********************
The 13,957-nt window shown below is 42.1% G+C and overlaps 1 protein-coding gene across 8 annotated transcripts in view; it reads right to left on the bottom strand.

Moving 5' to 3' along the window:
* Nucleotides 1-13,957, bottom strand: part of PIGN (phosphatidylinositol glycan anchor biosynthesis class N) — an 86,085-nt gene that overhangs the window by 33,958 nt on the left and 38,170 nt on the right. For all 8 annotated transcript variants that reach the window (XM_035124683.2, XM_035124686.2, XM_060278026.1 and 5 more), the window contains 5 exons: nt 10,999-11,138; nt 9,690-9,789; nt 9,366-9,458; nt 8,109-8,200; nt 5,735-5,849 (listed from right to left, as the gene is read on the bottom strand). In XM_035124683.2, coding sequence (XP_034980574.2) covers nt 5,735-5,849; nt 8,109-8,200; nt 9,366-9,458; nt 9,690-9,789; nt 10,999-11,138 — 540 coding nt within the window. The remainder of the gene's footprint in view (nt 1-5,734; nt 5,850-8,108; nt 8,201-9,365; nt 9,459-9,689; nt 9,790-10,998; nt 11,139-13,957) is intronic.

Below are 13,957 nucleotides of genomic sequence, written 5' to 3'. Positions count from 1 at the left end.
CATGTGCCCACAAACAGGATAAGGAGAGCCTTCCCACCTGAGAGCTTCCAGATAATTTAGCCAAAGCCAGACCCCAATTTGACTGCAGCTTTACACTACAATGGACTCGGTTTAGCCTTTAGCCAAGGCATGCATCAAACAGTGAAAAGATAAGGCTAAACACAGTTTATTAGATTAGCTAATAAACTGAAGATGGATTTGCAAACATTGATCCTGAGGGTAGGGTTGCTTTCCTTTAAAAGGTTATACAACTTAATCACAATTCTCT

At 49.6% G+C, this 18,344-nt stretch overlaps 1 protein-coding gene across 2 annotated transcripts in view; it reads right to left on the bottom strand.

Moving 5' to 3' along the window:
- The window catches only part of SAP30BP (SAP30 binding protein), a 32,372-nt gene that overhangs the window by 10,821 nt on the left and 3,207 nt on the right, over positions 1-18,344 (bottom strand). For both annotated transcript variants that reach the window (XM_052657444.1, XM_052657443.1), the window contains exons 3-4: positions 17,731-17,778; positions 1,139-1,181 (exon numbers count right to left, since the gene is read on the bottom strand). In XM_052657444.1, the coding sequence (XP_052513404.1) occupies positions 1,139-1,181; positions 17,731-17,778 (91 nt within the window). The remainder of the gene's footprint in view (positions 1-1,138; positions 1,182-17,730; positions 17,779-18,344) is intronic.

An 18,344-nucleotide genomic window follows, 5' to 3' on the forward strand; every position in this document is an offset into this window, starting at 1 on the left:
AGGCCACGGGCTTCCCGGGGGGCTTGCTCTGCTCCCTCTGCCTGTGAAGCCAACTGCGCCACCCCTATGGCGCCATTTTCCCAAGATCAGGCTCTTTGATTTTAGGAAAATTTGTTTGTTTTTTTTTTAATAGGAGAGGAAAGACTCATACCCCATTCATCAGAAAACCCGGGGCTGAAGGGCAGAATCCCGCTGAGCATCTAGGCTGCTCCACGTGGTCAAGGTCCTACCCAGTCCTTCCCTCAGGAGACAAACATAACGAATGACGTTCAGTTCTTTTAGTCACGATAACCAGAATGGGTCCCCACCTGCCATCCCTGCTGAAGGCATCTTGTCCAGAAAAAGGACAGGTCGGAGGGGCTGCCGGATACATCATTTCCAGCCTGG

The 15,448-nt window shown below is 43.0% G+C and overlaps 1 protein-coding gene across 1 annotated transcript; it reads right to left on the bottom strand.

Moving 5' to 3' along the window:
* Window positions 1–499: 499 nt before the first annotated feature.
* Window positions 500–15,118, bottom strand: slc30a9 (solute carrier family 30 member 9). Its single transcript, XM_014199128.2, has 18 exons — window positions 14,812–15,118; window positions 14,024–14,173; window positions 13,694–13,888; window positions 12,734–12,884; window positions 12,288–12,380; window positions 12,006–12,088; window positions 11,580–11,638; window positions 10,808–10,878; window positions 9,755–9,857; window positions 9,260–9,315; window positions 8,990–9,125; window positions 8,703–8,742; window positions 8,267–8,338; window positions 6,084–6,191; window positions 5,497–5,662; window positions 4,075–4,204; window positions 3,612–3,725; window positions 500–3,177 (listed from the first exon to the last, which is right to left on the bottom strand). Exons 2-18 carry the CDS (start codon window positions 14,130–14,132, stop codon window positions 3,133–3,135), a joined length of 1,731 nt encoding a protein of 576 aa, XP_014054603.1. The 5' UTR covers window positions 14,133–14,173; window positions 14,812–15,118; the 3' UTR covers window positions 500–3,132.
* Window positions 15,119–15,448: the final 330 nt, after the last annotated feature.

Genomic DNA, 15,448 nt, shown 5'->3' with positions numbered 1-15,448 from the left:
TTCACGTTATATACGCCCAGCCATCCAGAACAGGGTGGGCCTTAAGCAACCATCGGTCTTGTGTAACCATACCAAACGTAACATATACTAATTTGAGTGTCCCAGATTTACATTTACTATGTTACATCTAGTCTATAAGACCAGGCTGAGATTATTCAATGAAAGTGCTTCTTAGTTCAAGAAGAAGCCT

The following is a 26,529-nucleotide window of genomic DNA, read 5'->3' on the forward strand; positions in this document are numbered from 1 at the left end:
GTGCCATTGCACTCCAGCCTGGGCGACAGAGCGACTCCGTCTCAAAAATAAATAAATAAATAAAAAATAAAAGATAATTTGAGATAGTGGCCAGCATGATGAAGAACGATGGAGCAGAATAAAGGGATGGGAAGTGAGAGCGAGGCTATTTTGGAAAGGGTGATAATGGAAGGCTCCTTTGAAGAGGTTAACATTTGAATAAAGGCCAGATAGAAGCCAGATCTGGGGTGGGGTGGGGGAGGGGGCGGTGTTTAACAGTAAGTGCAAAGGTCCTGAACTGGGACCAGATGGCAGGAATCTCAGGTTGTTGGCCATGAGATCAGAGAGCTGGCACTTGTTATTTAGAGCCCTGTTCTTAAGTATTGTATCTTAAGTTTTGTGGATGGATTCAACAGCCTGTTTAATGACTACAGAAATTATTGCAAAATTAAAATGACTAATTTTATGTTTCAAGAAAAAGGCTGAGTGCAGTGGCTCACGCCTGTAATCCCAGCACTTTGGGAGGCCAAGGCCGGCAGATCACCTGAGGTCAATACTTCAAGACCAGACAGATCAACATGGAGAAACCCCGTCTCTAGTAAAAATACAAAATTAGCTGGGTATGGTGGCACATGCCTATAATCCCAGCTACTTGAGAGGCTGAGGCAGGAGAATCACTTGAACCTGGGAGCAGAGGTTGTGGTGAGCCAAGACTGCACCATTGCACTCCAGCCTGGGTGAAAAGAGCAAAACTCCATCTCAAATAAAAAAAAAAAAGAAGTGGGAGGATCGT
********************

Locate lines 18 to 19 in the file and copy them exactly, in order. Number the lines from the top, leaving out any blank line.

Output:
The following is a 26,529-nucleotide window of genomic DNA, read 5'->3' on the forward strand; positions in this document are numbered from 1 at the left end:
GTGCCATTGCACTCCAGCCTGGGCGACAGAGCGACTCCGTCTCAAAAATAAATAAATAAATAAAAAATAAAAGATAATTTGAGATAGTGGCCAGCATGATGAAGAACGATGGAGCAGAATAAAGGGATGGGAAGTGAGAGCGAGGCTATTTTGGAAAGGGTGATAATGGAAGGCTCCTTTGAAGAGGTTAACATTTGAATAAAGGCCAGATAGAAGCCAGATCTGGGGTGGGGTGGGGGAGGGGGCGGTGTTTAACAGTAAGTGCAAAGGTCCTGAACTGGGACCAGATGGCAGGAATCTCAGGTTGTTGGCCATGAGATCAGAGAGCTGGCACTTGTTATTTAGAGCCCTGTTCTTAAGTATTGTATCTTAAGTTTTGTGGATGGATTCAACAGCCTGTTTAATGACTACAGAAATTATTGCAAAATTAAAATGACTAATTTTATGTTTCAAGAAAAAGGCTGAGTGCAGTGGCTCACGCCTGTAATCCCAGCACTTTGGGAGGCCAAGGCCGGCAGATCACCTGAGGTCAATACTTCAAGACCAGACAGATCAACATGGAGAAACCCCGTCTCTAGTAAAAATACAAAATTAGCTGGGTATGGTGGCACATGCCTATAATCCCAGCTACTTGAGAGGCTGAGGCAGGAGAATCACTTGAACCTGGGAGCAGAGGTTGTGGTGAGCCAAGACTGCACCATTGCACTCCAGCCTGGGTGAAAAGAGCAAAACTCCATCTCAAATAAAAAAAAAAAAGAAGTGGGAGGATCGT